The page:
Wayfinding infrastructure expands in Oak Bay

Existing signs should be utilized says former councillor

Former Oak Bay councillor John Herbert hopes that ‘unique’ signage inspired by the Swiss Alps will get some consideration as tourism branding identifies wayfinding as an issue in the community.

Former Oak Bay councillor John Herbert hopes that ‘unique’ signage inspired by the Swiss Alps will get some consideration as tourism branding identifies wayfinding as an issue in the community.

Former councillor John Herbert hopes existing wayfinding signs could be incorporated into plans to make Oak Bay more easily travelled.

He worked on the campaign nearly a decade ago to make streets more walkable by installing signs inspired by his trips to the Swiss Alps.

They provide arrows and approximate walking times to show pedestrians where they might like to visit from certain points. A volunteer from Monterey Recreation created approximate walking times, for example from Oak Bay Avenue near municipal hall to Willows Beach, or the shorter trip to Monterey.

“There was a huge amount of effort … They kind of just got ignored,” said Herbert. “Why don’t we remind people, before these all disappear.”

While there seem to be fewer than he remembers, and some are bent to misdirect walkers, he feels they’re unique and should be utilized rather than discarded.

“The purpose of this was twofold, it was a unique feature … the second thing was to identify where are the places I can go and how long will it take me to get there?” he said.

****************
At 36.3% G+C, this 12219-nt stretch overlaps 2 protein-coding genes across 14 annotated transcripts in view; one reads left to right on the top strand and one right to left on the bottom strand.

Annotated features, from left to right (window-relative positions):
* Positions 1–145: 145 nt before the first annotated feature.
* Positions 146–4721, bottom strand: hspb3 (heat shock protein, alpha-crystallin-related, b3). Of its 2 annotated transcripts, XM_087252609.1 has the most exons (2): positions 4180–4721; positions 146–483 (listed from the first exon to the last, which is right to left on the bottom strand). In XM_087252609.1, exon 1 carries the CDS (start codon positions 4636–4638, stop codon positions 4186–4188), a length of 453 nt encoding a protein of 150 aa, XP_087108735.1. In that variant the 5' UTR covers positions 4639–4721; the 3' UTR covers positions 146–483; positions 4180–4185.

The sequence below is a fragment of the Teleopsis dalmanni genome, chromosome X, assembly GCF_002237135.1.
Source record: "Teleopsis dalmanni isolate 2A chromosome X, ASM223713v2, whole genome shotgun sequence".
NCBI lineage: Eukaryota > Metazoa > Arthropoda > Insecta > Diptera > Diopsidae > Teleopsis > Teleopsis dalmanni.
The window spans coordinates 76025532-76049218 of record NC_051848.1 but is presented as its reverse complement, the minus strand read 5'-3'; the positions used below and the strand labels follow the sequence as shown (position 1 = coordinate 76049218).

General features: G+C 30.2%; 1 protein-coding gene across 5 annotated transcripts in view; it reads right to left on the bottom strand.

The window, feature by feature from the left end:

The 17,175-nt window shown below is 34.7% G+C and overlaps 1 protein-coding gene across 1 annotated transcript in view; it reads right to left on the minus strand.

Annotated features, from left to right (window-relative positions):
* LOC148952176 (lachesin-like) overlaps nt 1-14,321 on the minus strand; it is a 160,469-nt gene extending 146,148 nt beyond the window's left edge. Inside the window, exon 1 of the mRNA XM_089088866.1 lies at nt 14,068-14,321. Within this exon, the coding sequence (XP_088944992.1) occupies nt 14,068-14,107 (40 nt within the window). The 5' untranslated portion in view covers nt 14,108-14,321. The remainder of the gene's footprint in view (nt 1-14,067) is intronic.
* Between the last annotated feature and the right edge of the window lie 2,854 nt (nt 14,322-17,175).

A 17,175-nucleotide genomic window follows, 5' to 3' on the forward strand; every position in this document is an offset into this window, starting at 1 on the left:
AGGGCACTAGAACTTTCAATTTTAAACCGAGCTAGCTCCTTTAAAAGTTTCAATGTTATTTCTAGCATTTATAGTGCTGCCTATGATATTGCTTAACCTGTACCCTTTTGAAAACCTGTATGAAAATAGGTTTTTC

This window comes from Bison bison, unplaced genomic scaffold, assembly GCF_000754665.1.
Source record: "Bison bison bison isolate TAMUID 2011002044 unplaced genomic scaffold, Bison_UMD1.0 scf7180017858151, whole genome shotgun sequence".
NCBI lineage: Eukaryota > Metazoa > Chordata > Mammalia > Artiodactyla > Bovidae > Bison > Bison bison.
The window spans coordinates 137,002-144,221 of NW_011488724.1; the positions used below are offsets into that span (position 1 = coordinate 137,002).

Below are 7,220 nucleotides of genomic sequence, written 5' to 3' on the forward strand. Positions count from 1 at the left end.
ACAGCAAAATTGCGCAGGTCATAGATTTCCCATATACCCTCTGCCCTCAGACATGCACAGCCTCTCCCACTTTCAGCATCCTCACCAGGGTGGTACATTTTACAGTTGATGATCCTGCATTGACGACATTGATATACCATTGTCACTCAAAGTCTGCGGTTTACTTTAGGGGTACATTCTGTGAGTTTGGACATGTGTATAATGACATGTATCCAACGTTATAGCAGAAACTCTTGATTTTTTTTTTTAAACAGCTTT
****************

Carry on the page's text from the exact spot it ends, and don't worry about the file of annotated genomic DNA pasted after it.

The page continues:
They’re mentioned in the Oak Bay Active Transportation Study developed with Boulevard Transportation Group in September 2011: “Oak Bay has a series of existing pedestrian wayfinding signs that are yellow-black and provide direction and distance information to important community destinations … the district should continue using the yellow-black pedestrian wayfinding signs currently in use.”

A new design is in place in Oak Bay for directional signs in a project started about three years ago, said Dave Marshall, Oak Bay’s director of engineering.

District staff worked with the CRD and City of Victoria to come up with a regional motif that would make sense for cross-border wayfinding signs. The CRD even funded $8,500 toward the process of design, manufacture and recent installation of signs on Haultain Street.

“The idea is they would expand out to cover a broader area over time,” Marshall said. “The look and feel of the signs has been all hammered out so it would be just a matter of expanding.”

 

cvanreeuwyk@oak baynews.com

 

 

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